In case anyone was wondering, this does work:
    class Test {
    function __construct($a) {
    print_r($a);
    }
    }

    $test = new Test($a = array('hello'));

  • Ben

    Why not replace the $GLOBALS[] usage with a static property as it should be private to the class.

  • benpjohnson

    Also it might be good to use the for loop instead of foreach as I remember it being *much* faster in the PHP benchmark I read somewhere…

    $size=sizeof($something)

    for($i=0; $i

  • http://www.phpism.net Maarten Manders

    haha—you’ve re-invented include_path ;)

    Great, isn’t it? Let’s call it include_path on crack! ;)

    Why not replace the $GLOBALS[] usage with a static property as it should be private to the class.

    I can’t put it into SmartLoader itself because it is defined somewhere else and I can’t define a class (or parts of it) twice. I could put it into some SmartLoaderIndex::index variable but that’s just another (and fashionable) way to make it global.

    Also it might be good to use the for loop instead of foreach as I remember it being *much* faster in the PHP benchmark I read somewhere…

    For-loops are about 3 times faster, that’s correct. But don’t make the mistake to write something like this:

    for($i=0; $i<sizeof($array); $i++)

    The sizeof function would be executed for every iteration, which makes a loop about 10x slower than a foreach.

    However, there are no performance-critical loops in SmartLoader. Most of the time (while indexing, which happens once per software revision!) is being used for preg_match_all (I could try to improve the pattern’s performance) and PHP function calls (which are horribly slow). You can’t use for-loops on associative arrays, either.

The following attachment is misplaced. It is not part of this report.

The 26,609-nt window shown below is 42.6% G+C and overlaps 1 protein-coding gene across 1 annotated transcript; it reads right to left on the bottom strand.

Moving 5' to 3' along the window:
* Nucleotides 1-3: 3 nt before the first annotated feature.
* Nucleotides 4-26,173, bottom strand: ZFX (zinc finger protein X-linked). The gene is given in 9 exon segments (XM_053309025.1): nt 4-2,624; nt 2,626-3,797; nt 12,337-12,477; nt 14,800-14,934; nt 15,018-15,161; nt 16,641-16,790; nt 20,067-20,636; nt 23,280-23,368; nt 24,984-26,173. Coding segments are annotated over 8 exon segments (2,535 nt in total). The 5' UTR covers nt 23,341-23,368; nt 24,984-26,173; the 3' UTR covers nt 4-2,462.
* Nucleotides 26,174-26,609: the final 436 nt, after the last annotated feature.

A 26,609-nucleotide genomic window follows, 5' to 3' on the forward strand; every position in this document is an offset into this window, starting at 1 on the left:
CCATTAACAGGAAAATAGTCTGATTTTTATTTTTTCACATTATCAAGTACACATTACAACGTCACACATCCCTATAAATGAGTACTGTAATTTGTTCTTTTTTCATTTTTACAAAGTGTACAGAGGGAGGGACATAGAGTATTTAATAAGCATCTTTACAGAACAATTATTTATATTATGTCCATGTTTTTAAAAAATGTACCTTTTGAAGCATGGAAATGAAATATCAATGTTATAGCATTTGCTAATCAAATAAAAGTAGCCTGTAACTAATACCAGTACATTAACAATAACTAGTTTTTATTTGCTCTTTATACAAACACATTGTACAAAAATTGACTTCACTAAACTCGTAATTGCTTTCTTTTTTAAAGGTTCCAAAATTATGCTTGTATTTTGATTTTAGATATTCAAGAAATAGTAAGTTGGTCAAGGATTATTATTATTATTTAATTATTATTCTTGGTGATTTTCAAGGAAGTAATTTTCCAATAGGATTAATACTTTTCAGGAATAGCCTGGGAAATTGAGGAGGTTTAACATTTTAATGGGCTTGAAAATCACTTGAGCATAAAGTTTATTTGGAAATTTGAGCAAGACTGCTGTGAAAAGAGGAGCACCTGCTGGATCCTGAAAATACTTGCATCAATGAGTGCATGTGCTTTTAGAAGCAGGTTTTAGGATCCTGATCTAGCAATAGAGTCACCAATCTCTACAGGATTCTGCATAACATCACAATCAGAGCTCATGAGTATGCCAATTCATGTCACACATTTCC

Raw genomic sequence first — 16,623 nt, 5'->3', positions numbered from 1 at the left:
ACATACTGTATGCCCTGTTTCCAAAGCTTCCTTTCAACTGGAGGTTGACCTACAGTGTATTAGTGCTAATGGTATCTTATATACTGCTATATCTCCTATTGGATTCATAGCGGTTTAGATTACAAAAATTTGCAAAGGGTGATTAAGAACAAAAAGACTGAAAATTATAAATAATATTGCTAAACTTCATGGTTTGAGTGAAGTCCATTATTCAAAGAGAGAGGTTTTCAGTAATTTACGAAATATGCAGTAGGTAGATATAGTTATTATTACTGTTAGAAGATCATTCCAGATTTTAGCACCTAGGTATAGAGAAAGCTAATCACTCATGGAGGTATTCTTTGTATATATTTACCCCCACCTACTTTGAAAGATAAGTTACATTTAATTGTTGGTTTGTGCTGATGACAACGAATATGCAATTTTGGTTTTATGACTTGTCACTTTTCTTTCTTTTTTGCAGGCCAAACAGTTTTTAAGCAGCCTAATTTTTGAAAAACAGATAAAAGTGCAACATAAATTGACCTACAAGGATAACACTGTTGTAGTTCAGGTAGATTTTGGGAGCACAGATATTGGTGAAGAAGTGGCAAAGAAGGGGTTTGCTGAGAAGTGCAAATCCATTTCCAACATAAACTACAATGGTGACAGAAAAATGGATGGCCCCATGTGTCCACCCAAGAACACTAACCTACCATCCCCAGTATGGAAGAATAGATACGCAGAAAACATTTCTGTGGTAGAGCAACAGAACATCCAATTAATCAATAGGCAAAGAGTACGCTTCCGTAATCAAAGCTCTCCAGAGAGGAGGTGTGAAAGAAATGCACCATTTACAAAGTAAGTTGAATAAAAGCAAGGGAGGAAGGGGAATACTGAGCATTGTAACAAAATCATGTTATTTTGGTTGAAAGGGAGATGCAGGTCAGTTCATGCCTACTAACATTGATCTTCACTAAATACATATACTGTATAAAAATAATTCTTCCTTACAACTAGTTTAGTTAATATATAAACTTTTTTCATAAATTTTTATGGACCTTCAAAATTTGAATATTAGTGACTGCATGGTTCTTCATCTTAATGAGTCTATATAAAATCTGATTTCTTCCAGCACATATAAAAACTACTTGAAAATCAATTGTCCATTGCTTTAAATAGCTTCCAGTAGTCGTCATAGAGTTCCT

• mwolfe

    and then there is the obvious performance booster:
    $total = sizeof($array);
    for($i=0; $i

  • mwolfe

    sorry

    $total = sizeof($array);
    for($i=0; $i

  • http://www.realityedge.com.au mrsmiley

    The sizeof function would be executed for every iteration, which makes a loop about 10x slower than a foreach.

    I hope this isn’t the case. I used to think that until I ran some tests a while back and it’s only executed on the first iteration. My test was something like

    $test = array(…..);
    for ($i=0; $i”prior” to adding more elements inside it.

    I believe you only experience said effect while using something like while() and each().

  • http://www.phpism.net Maarten Manders

    mrsmiley, you can easily check that with the following code (or just XDebug/Cachegrind):